Photo courtesy: MTOT
The area around Poplar began attracting residents as early as 1860, when Charles Larpenteur built a trading post at the confluence of the Poplar and Missouri rivers. The U.S. Army constructed Camp Poplar here in the 1870s to oversee the Fort Peck Indian Reservation. Poplar was designated reservation headquarters after the military abandoned the camp in 1893. The federal government opened the reservation to settlement through a lottery system in 1913. (Copyright 2009, Montana Historical Society: Montana Place Names from Alzada to Zortman, Montana Historical Society Research Center Staff)
On May 3, 1805, Lewis and Clark camped near here on the Poplar River about 3.5 miles upstream from where it empties into the Missouri. They named the stream the Porcupine River after porcupine that were found in abundance in the area. The name was later changed to Poplar because of the wide-spread stands of poplar trees on the banks.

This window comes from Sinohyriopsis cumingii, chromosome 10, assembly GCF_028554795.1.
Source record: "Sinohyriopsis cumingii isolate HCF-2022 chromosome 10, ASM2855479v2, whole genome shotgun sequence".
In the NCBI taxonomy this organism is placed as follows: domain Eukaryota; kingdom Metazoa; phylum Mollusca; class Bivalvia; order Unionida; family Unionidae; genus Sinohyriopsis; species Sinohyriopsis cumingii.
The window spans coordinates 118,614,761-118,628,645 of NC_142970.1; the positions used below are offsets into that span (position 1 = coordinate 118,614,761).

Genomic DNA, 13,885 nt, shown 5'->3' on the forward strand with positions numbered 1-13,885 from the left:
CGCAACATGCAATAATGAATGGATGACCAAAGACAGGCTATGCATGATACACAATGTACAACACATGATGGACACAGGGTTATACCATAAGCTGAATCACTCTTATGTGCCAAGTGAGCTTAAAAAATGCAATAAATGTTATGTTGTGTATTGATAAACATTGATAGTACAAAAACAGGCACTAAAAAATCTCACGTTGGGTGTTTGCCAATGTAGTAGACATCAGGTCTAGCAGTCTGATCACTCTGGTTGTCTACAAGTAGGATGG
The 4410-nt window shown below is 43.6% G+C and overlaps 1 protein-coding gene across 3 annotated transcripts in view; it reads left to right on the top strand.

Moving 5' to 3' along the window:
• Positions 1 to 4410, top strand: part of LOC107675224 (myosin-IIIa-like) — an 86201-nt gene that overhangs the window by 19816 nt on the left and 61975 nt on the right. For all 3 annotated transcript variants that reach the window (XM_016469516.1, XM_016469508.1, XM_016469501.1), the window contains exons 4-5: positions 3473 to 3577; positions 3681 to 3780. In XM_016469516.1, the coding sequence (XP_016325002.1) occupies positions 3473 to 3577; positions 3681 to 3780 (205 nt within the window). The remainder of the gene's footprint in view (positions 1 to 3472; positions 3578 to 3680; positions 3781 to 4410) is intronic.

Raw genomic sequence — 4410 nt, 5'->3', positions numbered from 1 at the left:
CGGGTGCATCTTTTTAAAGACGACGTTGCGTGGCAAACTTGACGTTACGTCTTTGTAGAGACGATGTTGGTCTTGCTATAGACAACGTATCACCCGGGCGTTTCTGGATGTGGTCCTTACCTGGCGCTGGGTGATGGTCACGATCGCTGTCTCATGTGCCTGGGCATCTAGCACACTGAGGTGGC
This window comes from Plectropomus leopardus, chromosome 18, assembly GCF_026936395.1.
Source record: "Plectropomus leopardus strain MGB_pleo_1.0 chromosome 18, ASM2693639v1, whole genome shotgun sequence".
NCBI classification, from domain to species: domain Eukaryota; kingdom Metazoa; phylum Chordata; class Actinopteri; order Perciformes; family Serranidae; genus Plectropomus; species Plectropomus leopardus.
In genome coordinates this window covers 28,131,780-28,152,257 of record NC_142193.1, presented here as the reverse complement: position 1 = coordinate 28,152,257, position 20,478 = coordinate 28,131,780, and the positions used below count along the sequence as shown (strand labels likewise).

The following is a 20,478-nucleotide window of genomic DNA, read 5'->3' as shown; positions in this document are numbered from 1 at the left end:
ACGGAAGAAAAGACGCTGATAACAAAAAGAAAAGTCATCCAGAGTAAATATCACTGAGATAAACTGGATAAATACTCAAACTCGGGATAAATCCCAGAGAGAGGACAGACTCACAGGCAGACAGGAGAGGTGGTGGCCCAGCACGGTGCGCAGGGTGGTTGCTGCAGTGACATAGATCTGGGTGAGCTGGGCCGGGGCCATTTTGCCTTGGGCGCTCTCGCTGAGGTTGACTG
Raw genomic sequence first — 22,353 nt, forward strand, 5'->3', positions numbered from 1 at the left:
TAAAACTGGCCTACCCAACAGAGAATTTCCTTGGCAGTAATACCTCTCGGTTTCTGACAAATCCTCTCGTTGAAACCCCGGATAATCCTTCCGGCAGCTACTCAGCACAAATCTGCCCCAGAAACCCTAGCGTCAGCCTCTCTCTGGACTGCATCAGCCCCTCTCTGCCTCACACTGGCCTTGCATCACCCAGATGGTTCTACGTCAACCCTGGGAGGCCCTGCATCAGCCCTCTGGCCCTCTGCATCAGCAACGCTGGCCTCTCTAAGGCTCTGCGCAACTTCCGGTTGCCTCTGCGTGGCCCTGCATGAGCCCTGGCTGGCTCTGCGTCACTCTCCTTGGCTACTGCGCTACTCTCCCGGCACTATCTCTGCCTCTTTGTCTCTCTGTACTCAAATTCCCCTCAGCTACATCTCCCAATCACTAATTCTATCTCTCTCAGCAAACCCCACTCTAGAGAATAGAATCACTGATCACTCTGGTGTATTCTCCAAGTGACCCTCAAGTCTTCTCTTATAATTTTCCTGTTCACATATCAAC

Poplar is located on the Fort Peck Indian Reservation, and offers plenty of Indian culture. The reservation is home to the Assiniboine and Sioux tribes. The Poplar Museum features tribal history and artifacts. There are many tribal celebrations throughout the year, including the Poplar Indian Days and Wahcinca Dakota Oyate Celebration, which are celebrations of dancing, food, crafts and fellowship.
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